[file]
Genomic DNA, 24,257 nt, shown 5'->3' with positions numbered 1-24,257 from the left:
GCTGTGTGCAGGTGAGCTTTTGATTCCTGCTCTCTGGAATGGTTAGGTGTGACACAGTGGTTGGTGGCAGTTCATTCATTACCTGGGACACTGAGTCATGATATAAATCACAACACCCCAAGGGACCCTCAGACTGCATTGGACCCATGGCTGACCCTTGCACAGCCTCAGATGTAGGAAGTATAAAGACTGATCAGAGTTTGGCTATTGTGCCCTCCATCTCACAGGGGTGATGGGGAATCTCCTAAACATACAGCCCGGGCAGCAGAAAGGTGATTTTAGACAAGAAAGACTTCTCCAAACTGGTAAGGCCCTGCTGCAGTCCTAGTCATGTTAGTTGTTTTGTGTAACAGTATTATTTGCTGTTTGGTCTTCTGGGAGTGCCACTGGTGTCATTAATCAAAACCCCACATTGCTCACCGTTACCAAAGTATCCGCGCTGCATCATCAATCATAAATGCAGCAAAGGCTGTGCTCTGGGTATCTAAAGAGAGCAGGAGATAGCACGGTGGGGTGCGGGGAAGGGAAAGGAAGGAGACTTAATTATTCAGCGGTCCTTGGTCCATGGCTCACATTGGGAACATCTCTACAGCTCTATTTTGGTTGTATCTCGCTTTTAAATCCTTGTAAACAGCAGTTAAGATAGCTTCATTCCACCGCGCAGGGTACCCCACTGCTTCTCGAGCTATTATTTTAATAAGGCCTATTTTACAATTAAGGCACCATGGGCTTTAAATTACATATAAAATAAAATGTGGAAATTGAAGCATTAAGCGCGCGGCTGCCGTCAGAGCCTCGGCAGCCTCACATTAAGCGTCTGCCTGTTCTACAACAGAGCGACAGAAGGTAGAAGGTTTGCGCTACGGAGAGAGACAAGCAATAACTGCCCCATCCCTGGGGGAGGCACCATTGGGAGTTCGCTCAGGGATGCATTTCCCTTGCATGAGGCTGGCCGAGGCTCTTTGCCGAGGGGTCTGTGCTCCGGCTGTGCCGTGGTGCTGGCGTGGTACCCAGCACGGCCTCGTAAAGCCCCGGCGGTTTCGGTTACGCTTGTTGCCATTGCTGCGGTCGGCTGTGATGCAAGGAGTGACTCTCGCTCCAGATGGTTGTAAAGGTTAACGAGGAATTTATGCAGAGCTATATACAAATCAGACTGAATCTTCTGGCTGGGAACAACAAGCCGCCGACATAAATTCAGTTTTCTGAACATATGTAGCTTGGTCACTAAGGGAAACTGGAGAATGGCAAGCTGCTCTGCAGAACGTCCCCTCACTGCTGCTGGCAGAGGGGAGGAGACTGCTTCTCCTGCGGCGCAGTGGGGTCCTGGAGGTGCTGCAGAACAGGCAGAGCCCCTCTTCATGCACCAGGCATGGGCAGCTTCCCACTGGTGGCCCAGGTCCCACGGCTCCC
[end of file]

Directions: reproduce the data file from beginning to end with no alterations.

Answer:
Genomic DNA, 24,257 nt, shown 5'->3' with positions numbered 1-24,257 from the left:
GCTGTGTGCAGGTGAGCTTTTGATTCCTGCTCTCTGGAATGGTTAGGTGTGACACAGTGGTTGGTGGCAGTTCATTCATTACCTGGGACACTGAGTCATGATATAAATCACAACACCCCAAGGGACCCTCAGACTGCATTGGACCCATGGCTGACCCTTGCACAGCCTCAGATGTAGGAAGTATAAAGACTGATCAGAGTTTGGCTATTGTGCCCTCCATCTCACAGGGGTGATGGGGAATCTCCTAAACATACAGCCCGGGCAGCAGAAAGGTGATTTTAGACAAGAAAGACTTCTCCAAACTGGTAAGGCCCTGCTGCAGTCCTAGTCATGTTAGTTGTTTTGTGTAACAGTATTATTTGCTGTTTGGTCTTCTGGGAGTGCCACTGGTGTCATTAATCAAAACCCCACATTGCTCACCGTTACCAAAGTATCCGCGCTGCATCATCAATCATAAATGCAGCAAAGGCTGTGCTCTGGGTATCTAAAGAGAGCAGGAGATAGCACGGTGGGGTGCGGGGAAGGGAAAGGAAGGAGACTTAATTATTCAGCGGTCCTTGGTCCATGGCTCACATTGGGAACATCTCTACAGCTCTATTTTGGTTGTATCTCGCTTTTAAATCCTTGTAAACAGCAGTTAAGATAGCTTCATTCCACCGCGCAGGGTACCCCACTGCTTCTCGAGCTATTATTTTAATAAGGCCTATTTTACAATTAAGGCACCATGGGCTTTAAATTACATATAAAATAAAATGTGGAAATTGAAGCATTAAGCGCGCGGCTGCCGTCAGAGCCTCGGCAGCCTCACATTAAGCGTCTGCCTGTTCTACAACAGAGCGACAGAAGGTAGAAGGTTTGCGCTACGGAGAGAGACAAGCAATAACTGCCCCATCCCTGGGGGAGGCACCATTGGGAGTTCGCTCAGGGATGCATTTCCCTTGCATGAGGCTGGCCGAGGCTCTTTGCCGAGGGGTCTGTGCTCCGGCTGTGCCGTGGTGCTGGCGTGGTACCCAGCACGGCCTCGTAAAGCCCCGGCGGTTTCGGTTACGCTTGTTGCCATTGCTGCGGTCGGCTGTGATGCAAGGAGTGACTCTCGCTCCAGATGGTTGTAAAGGTTAACGAGGAATTTATGCAGAGCTATATACAAATCAGACTGAATCTTCTGGCTGGGAACAACAAGCCGCCGACATAAATTCAGTTTTCTGAACATATGTAGCTTGGTCACTAAGGGAAACTGGAGAATGGCAAGCTGCTCTGCAGAACGTCCCCTCACTGCTGCTGGCAGAGGGGAGGAGACTGCTTCTCCTGCGGCGCAGTGGGGTCCTGGAGGTGCTGCAGAACAGGCAGAGCCCCTCTTCATGCACCAGGCATGGGCAGCTTCCCACTGGTGGCCCAGGTCCCACGGCTCCC